U.S. Rep. Rick Crawford, R-Ark., has at least 37 cosponsors for House Bill 525 that would remove agricultural trade barriers between Cuba and the U.S.
There could be a $6 billion export market annually from the U.S. to Cuba, Engage Cuba Coalition President James Williams said. Crawford and Williams held a conference call Thursday with business leaders from around the country.
“This is an incredibly important time to talk about this issue … no business would continue a strategy that has failed for 55 years,” Williams said.
Cuba agriculture imports could top $2 billion in the coming years, Williams said. The main impediment for agriculture producers in the U.S. is that the federal government requires all transactions to be cash only. Credit cannot be extended, Crawford said.
Crawford has introduced Bill 525 to Congress to remove this trade barrier. Support for the legislation has steadily grown in recent months. The congressman from Jonesboro said he’s spoken with President Donald Trump’s administration, and he thinks it falls in line with the president’s free trade global strategy. He’s hopeful the president will make a decision sometime this summer, he said previously.
“It’ll be good for the American people, and it will be good for the Cuban people,” he said.
Williams is the president of a non-profit group lobbying Congress to change its Cuban trade policies. Cuba has 394 potential foreign investment projects. It’s the only country in the world the U.S. government has placed travel restrictions on, and as those ease a booming tourism economy will erupt, he said. The island nation, located 90 miles from the southern tip of Florida, also needs massive infrastructure improvements, and that could be a benefit to U.S. construction and engineering firms, he said.
“Cuba is open for business,” he said.
The impact goes beyond economic, Williams said. There are human rights issues and changes to government that will likely come about because of the capitalization of the island, he said. The U.S. needs to be involved in these cultural changes to ensure the two countries have a meaningful and productive future, he said.
American companies are at a disadvantage right now, Williams said. The U.S. has a list of complicated trade restrictions with the country still in place. If an American firm makes a proposal to a Cuban company, and there are competing proposals from firms in other countries such as Russia, Brazil, Germany, or any other, the American firm is often in a weaker position because of the potential for trade restrictions.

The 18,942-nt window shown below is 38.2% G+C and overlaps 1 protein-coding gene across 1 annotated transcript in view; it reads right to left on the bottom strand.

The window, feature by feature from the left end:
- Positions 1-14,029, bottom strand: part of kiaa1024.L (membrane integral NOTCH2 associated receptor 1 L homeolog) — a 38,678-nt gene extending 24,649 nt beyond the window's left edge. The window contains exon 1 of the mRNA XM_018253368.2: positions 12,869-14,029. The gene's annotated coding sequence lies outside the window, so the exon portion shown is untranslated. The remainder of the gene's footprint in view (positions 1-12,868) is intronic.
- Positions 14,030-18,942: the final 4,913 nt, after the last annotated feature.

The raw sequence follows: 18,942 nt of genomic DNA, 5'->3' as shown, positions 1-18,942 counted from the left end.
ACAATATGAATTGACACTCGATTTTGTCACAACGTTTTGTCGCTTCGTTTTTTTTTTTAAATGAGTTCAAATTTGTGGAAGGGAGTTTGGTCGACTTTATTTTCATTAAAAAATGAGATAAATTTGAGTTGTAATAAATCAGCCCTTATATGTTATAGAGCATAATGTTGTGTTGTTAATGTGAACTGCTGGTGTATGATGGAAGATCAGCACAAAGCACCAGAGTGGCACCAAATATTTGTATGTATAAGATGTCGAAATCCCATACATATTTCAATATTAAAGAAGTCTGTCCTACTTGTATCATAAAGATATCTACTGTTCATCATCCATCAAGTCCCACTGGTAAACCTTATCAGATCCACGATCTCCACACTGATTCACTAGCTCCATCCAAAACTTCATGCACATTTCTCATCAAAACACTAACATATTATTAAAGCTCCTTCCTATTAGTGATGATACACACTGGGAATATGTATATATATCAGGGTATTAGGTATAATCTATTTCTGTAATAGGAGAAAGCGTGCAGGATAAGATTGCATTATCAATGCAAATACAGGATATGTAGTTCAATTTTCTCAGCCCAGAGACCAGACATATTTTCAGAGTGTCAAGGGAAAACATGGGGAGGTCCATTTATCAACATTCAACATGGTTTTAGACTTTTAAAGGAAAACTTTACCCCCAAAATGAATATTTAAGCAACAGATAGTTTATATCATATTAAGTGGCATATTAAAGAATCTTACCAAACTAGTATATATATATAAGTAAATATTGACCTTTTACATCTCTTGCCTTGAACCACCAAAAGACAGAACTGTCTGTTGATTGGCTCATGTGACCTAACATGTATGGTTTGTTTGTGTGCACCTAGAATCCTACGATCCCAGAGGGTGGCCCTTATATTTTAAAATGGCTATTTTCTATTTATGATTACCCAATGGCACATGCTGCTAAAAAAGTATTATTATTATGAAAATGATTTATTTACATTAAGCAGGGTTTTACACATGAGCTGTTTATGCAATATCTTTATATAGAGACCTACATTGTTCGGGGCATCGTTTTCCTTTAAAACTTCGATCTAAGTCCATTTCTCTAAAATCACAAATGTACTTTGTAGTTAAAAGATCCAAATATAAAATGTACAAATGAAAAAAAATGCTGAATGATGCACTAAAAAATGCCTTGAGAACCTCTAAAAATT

A few business leaders on the call had concerns about the Cuban economy. For decades the island-nation has been under the yoke of a U.S. trade embargo that has suffocated the country’s ability to grow its economy. As the travel restrictions lessen, tourist dollars will pour into the country. And, many of the current export opportunities involve agriculture products, wares that are needed and bought no matter the economic outlook.
“People have to eat,” Williams said.
Arkansas could become a lucrative trade partner with Cuba. Rice is the Cubans staple food, and the country has to import nearly 80% of rice consumed, according to the University of Arkansas. The U.S. exports about 60,000 tons per year to Cuba, but that could grow to 350,000 tons if credit restrictions were removed. Cubans consume about almost a million tons annually. Cuba imports most of its rice from China, Vietnam, and Thailand.
Arkansas is the country’s largest rice producer, with 1.3 million acres dedicated to the crop annually. The Natural State produced about 12 billion pounds of rice last year, half the amount produced in the U.S., according to the U.S. Department of Agriculture. Nearly all Arkansas rice is grown in the Mississippi Delta, and Craighead County is among the top rice growing counties in the country with about 70,000 acres.
Prices have plunged in recent years. Arkansas farmers got about $4.25 per bushel in 2016, after projections showed the farmers would get at least $4.50 a bushel. A new market could help raise rice prices, Crawford said. Proximity may also help U.S. rice farmers. The cost to transport rice from Asian countries to the Gulf of Mexico will figure into the overall prices.
Cubans also consume large quantities of poultry, and Arkansas is one of the leading poultry producing states. It isn’t just about how much rice and chicken Arkansas farmers can sell in Cuba. Expanding export markets will lead to better economic conditions on the island, he said. A better economy will lead to a more diversified consumer base, and other products such as beef and pork which are too expensive for many Cubans right now, will become affordable.
Crawford isn’t sure if or when Trump will announce his Cuban trade policies. He’s hopeful the newly elected president will see the opportunities Cuba presents for Arkansas and the rest of the country.
“This is not 1985 … we’re not looking through the lenses of the Cold War,” he said.